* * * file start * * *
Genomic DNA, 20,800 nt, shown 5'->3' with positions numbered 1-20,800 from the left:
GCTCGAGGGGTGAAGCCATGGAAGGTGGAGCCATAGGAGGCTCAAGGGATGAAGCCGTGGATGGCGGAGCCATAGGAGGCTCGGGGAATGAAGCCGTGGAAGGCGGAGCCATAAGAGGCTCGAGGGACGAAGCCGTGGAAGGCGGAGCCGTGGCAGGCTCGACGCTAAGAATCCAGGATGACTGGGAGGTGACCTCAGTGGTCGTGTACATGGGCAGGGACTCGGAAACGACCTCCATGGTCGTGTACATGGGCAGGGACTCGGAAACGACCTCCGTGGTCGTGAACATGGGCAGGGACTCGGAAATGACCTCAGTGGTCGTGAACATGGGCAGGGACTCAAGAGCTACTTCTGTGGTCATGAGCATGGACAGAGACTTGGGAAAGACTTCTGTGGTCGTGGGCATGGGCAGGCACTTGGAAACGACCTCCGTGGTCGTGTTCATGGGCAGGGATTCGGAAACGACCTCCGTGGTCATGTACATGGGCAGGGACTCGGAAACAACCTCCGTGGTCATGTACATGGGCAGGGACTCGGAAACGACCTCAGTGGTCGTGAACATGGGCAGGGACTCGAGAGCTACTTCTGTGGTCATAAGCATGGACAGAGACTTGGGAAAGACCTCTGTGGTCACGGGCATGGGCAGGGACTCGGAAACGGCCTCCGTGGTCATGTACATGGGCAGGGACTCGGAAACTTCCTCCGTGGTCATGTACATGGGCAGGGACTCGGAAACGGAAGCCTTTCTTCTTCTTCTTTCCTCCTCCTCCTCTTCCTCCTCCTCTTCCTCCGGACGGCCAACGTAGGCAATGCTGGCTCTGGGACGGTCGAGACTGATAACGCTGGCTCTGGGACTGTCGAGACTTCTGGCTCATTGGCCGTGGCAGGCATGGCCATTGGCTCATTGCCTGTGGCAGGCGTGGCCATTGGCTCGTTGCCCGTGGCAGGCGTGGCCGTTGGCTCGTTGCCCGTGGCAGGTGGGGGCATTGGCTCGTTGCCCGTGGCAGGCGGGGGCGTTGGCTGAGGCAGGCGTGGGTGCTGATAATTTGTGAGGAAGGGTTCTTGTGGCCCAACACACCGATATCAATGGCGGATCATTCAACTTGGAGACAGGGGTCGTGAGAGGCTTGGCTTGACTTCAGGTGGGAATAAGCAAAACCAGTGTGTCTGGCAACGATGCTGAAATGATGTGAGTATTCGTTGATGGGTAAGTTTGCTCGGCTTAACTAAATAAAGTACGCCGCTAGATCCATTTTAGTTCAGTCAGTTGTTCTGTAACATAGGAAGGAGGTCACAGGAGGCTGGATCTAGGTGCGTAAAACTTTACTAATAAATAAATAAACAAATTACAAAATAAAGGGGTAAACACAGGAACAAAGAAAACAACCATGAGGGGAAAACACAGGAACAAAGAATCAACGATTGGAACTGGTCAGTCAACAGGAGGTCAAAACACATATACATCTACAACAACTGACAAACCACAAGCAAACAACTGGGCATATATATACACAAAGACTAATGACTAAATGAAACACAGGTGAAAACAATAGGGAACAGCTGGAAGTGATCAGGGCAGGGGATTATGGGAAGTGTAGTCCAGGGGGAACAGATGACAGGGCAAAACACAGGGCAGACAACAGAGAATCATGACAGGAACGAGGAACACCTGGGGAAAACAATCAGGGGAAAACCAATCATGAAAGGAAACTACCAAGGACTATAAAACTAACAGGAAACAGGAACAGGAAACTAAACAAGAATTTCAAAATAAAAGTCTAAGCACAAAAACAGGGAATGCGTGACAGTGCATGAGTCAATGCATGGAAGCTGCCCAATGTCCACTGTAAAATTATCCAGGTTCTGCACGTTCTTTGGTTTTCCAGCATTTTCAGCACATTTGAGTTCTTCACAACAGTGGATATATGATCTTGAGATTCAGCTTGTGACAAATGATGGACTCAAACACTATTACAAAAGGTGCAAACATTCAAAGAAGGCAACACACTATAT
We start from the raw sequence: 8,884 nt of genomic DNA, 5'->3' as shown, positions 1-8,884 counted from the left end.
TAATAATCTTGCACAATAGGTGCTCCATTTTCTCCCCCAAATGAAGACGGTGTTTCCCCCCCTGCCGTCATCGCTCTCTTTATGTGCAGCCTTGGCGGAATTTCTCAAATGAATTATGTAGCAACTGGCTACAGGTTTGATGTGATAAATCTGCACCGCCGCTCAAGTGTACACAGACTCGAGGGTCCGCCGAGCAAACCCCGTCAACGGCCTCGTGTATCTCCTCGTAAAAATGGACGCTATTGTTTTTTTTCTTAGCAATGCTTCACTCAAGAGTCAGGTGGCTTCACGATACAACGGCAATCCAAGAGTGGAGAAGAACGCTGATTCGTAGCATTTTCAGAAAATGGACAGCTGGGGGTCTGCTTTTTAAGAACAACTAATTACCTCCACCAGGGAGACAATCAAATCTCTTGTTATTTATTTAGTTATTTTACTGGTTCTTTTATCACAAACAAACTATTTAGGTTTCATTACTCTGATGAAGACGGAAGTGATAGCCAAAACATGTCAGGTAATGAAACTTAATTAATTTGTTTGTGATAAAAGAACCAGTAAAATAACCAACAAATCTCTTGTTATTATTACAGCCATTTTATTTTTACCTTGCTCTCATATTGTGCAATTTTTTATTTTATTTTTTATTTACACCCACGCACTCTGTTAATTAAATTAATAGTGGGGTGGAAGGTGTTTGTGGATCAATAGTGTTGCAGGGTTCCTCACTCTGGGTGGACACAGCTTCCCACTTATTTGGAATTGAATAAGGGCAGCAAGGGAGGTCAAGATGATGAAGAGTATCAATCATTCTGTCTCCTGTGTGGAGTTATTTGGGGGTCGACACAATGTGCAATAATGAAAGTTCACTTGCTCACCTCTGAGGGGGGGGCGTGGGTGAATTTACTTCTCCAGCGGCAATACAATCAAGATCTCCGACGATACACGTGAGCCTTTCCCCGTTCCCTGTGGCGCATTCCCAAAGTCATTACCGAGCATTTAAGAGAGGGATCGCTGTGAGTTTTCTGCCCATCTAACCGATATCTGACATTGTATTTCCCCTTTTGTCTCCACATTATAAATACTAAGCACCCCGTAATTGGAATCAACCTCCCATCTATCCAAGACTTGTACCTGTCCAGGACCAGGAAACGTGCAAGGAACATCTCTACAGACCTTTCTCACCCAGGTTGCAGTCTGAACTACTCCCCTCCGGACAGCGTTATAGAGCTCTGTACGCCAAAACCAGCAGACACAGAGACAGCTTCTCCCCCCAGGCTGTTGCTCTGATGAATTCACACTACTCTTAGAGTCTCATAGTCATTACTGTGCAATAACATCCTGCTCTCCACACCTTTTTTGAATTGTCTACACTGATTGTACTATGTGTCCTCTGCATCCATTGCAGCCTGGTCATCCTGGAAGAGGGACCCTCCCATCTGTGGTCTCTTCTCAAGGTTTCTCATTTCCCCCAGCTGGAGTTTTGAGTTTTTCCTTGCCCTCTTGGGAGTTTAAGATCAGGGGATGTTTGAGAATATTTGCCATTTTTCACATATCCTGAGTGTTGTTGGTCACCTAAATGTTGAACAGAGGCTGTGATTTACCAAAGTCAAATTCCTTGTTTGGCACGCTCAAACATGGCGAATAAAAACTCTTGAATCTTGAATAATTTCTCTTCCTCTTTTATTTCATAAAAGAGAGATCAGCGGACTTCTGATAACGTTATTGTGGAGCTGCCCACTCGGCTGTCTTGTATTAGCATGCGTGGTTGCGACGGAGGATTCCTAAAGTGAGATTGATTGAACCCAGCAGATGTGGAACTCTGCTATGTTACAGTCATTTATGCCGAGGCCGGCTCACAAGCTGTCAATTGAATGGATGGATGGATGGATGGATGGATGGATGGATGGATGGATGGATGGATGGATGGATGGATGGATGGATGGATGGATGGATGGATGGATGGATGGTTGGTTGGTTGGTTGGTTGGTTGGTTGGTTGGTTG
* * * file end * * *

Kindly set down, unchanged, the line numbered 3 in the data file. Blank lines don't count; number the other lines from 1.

We start from the raw sequence: 8,884 nt of genomic DNA, 5'->3' as shown, positions 1-8,884 counted from the left end.